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How Does Filing for Bankruptcy Affect Your Cosigner on a Loan?

If a family member or close acquaintance has agreed to cosign on a loan or credit account for you, they are liable for the full amount due. That means the creditor can seek repayment from your cosigner even if you seek bankruptcy protection. In deciding how to proceed, you need to consider the effect of your actions upon your cosigner who is not filing for bankruptcy.

Under bankruptcy law, most individuals have a choice between Chapter 7, which wipes out most debts, and Chapter 13, which allows for partially paying off debts over a three-to-five-year period in accordance with a court-supervised plan. Which option you choose will make a significant difference to your cosigner.

In a Chapter 7 bankruptcy, an automatic stay goes into effect that stops your creditors from taking any action to collect their debts from you. However, the stay doesn’t prevent them from taking action against your cosigner. Furthermore, while Chapter 7 relieves you of responsibility for a debt, the discharge doesn’t affect your cosigner’s liability. That means he or she is left on the hook to the lender until the loan is paid off, without having any recourse against you.

In a Chapter 13 bankruptcy, on the other hand, the automatic stay not only protects you but also stops creditors from trying to collect your debt from the cosigner. The bankruptcy judge may lift the stay as to your cosigner only in these circumstances:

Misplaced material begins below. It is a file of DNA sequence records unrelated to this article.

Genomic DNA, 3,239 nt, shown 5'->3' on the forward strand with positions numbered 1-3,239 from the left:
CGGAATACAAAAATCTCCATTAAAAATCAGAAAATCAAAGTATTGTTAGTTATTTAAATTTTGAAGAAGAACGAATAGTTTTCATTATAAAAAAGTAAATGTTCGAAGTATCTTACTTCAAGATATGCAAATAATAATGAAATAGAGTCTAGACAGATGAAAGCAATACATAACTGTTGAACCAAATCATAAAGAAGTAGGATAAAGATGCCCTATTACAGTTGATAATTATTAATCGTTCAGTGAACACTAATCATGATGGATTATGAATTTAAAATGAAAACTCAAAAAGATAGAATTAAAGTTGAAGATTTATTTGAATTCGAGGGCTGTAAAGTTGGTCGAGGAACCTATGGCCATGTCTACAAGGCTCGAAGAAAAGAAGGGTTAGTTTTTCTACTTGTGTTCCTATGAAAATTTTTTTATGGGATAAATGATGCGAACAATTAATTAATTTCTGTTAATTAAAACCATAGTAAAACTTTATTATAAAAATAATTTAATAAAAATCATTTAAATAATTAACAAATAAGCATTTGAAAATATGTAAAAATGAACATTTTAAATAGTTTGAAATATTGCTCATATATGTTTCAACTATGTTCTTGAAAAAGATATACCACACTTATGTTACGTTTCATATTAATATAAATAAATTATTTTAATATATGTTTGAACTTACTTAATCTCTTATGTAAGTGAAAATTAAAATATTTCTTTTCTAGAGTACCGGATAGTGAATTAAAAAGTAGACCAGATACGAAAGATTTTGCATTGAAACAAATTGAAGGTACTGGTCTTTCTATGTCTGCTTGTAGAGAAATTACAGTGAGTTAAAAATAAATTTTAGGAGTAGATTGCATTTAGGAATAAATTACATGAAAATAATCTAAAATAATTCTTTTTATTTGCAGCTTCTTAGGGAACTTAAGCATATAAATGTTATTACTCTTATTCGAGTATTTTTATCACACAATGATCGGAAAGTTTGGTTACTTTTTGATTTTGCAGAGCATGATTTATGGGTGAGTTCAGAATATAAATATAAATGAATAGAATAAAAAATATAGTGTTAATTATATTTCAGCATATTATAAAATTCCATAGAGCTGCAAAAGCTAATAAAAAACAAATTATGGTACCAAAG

• The cosigner benefited from the loan.
  • You don’t pay off the debt through your repayment plan.
  • The creditor will suffer irreparable harm if the stay is not lifted.

If you pay down the cosigned debt through your repayment plan, your cosigner will only be liable for the unpaid balance, if any, once the Chapter 13 ends.

However, not everyone qualifies for Chapter 13. If you have no choice but to file for Chapter 7, there may be ways to protect your cosigner, either out of a sense of moral obligation or because you need their good will. One option is to reaffirm the debt, which means you remain personally liable after the Chapter 7 case is over. This might be a reasonable option if you discharge enough of your other debts. However, if you don’t want to take this risk, you can discharge the cosigned debt and then continue paying it voluntarily. Doing this creates no legal obligation on your part and allows you to postpone payment if it becomes too difficult.

Jeff Field & Associates helps clients throughout the Atlanta metropolitan area in all aspects of bankruptcy proceedings. We have offices in Athens, Douglasville, Gainesville, Lawrenceville, Marietta and Scottdale. To schedule an appointment, call 404-381-1278 or contact us online.

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